Detroit Airport, 2003
I used to be one of those people who looked upon business travel as a necessary evil. It took up a lot of time. Fellow travelers could be annoying. Delays got on my nerves.
In late 1984 I had a chance to study with Dr. Edward de Bono, the “Six Thinking Hats” guy who first became famous for popularizing the idea of “lateral thinking.” One of de Bono’s precepts is that the way to fix a pesky problem is to “surround it with a bigger solution,” to change the paradigm.
de Bono liked to tell the story of how under Peter Ueberroth’s leadership the City of Los Angeles actually made a profit hosting the 1984 Summer Olympics. Up to then, the working assumption for any Olympic host city was that losing lots of money was a given. Ueberroth challenged that assumption. He asked, “Why can’t we make money on this?” and went on to create an Olympics for Los Angeles that did just that.
I didn’t have a summer Olympics to run. For me, the mind-over-matter realization was that business travel didn’t have to be an ordeal. Instead of looking upon travel as something to be endured or upset by, I decided to mine it for material.
House Phone, 2008
Some people make up for the frustrations of air travel by treating themselves to trashy magazines, Cinnabons and 10-minute back massages. I started with a camera. If I had time between flights, I didn’t plop down in a seat near my gate with a book. I walked around and looked for pictures to take. The picture above, for example, was taken in the underground passageway at the Detroit airport, a regular haunt of mine in those days.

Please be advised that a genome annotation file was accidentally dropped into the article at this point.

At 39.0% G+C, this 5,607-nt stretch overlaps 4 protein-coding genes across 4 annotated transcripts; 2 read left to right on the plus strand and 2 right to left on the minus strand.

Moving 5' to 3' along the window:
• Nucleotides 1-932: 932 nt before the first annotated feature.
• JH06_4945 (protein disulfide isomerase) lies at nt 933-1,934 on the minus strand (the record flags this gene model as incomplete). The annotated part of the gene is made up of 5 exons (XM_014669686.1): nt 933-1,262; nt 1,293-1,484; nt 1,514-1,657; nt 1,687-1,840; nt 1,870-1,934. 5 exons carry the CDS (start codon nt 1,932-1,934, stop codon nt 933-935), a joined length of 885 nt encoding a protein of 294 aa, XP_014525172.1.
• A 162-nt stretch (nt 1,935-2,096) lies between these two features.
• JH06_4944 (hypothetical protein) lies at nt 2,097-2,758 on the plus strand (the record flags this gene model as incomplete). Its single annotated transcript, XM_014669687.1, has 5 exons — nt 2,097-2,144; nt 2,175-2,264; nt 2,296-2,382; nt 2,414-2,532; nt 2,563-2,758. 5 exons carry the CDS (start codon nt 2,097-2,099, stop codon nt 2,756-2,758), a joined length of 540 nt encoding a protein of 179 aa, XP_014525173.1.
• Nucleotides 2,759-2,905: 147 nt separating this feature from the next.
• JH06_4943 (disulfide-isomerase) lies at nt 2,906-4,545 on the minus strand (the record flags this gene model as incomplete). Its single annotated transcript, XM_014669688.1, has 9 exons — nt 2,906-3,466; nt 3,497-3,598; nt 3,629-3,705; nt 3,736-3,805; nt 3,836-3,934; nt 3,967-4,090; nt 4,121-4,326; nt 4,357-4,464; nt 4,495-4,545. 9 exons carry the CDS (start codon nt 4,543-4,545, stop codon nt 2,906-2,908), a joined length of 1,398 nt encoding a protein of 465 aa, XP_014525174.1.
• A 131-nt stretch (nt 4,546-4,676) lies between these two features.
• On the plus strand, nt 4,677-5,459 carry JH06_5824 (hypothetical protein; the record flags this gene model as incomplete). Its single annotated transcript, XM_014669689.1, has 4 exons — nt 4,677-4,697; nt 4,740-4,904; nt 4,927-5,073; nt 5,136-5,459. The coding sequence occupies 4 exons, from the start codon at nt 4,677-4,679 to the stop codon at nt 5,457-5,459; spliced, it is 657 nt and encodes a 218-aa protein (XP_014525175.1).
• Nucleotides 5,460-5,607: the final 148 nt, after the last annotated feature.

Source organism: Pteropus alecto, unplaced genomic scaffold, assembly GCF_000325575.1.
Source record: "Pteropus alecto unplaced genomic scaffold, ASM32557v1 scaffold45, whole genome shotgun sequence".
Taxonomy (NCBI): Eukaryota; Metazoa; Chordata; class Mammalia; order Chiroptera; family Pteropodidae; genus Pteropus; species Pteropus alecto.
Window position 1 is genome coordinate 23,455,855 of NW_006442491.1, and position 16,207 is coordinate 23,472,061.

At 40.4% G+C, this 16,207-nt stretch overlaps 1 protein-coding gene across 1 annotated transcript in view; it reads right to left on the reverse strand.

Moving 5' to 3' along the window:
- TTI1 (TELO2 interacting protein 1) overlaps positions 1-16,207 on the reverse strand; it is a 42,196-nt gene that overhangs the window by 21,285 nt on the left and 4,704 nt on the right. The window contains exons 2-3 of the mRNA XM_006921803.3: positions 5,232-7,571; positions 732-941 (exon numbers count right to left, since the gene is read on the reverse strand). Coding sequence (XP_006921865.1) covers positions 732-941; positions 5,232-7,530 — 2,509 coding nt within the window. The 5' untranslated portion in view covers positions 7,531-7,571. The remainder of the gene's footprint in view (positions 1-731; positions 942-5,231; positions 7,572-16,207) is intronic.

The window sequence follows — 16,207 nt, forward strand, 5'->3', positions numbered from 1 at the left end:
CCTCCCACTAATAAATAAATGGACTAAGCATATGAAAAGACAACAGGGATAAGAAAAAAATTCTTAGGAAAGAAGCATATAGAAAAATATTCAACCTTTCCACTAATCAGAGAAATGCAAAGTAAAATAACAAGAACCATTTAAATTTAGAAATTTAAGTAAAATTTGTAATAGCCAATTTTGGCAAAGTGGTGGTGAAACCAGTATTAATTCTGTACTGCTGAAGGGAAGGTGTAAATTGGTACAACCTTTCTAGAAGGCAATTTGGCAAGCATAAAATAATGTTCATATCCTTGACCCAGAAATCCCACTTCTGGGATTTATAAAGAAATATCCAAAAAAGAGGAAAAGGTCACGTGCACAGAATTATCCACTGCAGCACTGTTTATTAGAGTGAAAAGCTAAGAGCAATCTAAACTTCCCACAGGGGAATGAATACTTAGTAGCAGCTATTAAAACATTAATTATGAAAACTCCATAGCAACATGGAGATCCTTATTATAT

The more I got into it, the more I started looking upon airport delays as opportunities to explore. A lot of my “traveling life” pictures are about the banality of air travel. But the fun of looking for photo opportunities is anything but banal (even in US Airways’ hellish Terminal F in Philadelphia).
Hurry Up and Wait, 2006
More recently, I’ve started writing down things I hear people say in airports. Some of these find their way into the “Overheard” columns in this blog. Others I stick aside in the hope that I might have some use for them later on.The places I go are still usually more interesting than the airports I go through to get to them. But by making the conscious decision that the travel part of the trip doesn’t have to be an ordeal, not matter how arduous or frustrating it might be, I turned a negative into a positive and became a lot easier person to be around in the process.
You could apply this to any number of things. Because I’m convinced that photographic subjects are always at hand if we just work hard enough to recognize them, you might take some task that you really don’t like and turn it into a photo opportunity. Speaking as someone who’s found beauty in the soapsuds in the kitchen sink, I can tell you this is easier than it sounds. Heck, my friend Chuck Rose once made a twenty-minute documentary video about replacing an old toilet. It was riveting viewing. (Or at least that’s what we let Chuck think.)
Waiting on a Snowy Morning, 2008